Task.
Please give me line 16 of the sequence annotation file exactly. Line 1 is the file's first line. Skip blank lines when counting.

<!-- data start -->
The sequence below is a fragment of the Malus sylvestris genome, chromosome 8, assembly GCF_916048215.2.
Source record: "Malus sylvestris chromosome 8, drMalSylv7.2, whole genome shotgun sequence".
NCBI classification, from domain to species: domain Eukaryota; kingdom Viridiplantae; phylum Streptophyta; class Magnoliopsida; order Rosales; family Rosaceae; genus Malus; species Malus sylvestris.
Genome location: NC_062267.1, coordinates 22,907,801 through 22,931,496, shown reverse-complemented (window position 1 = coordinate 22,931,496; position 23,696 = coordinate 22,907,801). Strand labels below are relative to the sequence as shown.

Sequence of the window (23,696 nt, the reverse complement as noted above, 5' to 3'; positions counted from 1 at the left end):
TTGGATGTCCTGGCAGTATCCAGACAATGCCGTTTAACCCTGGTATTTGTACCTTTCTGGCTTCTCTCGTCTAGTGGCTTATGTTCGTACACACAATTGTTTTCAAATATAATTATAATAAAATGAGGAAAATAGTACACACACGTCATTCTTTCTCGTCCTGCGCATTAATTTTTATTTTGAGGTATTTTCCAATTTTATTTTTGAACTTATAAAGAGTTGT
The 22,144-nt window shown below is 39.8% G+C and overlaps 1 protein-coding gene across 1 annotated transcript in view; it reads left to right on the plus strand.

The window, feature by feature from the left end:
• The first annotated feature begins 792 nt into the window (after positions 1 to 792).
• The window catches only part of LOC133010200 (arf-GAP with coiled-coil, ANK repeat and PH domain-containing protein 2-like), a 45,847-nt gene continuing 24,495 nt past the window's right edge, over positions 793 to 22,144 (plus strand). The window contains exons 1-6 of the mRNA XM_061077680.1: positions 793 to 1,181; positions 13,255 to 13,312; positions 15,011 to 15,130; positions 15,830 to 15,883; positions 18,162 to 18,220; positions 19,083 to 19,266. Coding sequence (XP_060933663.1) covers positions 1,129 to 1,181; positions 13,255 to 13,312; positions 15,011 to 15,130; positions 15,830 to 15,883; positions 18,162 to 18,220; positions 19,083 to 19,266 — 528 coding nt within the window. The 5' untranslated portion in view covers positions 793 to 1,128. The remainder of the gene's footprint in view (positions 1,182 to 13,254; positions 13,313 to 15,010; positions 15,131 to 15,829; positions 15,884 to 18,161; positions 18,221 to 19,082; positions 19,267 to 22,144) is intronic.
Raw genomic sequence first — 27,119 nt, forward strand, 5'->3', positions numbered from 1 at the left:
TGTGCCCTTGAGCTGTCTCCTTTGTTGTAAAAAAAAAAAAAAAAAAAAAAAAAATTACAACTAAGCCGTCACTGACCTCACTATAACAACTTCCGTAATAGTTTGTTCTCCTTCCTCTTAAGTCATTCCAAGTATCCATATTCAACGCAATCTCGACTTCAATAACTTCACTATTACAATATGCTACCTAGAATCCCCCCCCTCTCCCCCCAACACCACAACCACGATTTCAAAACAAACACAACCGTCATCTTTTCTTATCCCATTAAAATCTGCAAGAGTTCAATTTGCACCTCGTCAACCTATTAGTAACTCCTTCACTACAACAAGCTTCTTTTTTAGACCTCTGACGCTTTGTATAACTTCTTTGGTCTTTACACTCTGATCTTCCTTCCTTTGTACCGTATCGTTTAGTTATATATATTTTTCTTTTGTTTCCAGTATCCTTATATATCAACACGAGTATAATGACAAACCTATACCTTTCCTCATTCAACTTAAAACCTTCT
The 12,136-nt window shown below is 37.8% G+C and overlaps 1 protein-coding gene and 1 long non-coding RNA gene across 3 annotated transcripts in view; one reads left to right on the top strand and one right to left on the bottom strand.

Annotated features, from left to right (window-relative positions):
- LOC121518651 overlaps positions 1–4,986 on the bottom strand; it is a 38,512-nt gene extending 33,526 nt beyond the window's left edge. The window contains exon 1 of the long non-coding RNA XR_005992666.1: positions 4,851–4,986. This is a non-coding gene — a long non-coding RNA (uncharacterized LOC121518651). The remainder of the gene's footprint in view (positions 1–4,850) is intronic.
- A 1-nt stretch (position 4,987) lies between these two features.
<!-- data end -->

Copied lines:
- A 1-nt stretch (position 4,987) lies between these two features.